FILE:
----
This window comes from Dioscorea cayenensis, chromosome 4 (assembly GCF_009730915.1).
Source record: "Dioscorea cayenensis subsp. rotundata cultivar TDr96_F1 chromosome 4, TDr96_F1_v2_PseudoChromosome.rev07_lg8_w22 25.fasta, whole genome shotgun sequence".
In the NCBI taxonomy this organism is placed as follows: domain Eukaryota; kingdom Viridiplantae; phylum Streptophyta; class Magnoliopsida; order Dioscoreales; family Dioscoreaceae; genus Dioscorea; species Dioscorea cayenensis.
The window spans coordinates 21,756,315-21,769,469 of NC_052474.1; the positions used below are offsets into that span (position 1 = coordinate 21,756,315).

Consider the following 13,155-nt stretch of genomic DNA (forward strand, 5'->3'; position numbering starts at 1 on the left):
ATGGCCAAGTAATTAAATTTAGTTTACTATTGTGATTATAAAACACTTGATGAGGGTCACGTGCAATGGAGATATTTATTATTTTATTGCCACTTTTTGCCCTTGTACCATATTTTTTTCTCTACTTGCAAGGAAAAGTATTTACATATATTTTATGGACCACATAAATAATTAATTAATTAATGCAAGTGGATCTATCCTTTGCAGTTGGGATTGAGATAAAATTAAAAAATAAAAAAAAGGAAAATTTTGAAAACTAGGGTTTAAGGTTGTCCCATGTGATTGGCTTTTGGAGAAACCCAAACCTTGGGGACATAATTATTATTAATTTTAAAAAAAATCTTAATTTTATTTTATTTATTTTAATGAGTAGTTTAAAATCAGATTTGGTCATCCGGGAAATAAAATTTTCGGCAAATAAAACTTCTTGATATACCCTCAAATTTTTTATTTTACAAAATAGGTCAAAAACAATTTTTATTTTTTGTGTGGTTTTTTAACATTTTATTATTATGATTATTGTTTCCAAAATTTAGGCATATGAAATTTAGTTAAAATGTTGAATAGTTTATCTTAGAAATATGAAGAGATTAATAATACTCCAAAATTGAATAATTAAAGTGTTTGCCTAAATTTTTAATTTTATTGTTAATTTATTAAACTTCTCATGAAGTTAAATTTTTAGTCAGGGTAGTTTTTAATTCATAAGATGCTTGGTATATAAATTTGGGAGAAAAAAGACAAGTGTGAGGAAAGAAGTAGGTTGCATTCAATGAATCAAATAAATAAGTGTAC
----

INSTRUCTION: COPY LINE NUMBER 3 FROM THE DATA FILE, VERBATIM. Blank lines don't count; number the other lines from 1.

In the NCBI taxonomy this organism is placed as follows: domain Eukaryota; kingdom Viridiplantae; phylum Streptophyta; class Magnoliopsida; order Dioscoreales; family Dioscoreaceae; genus Dioscorea; species Dioscorea cayenensis.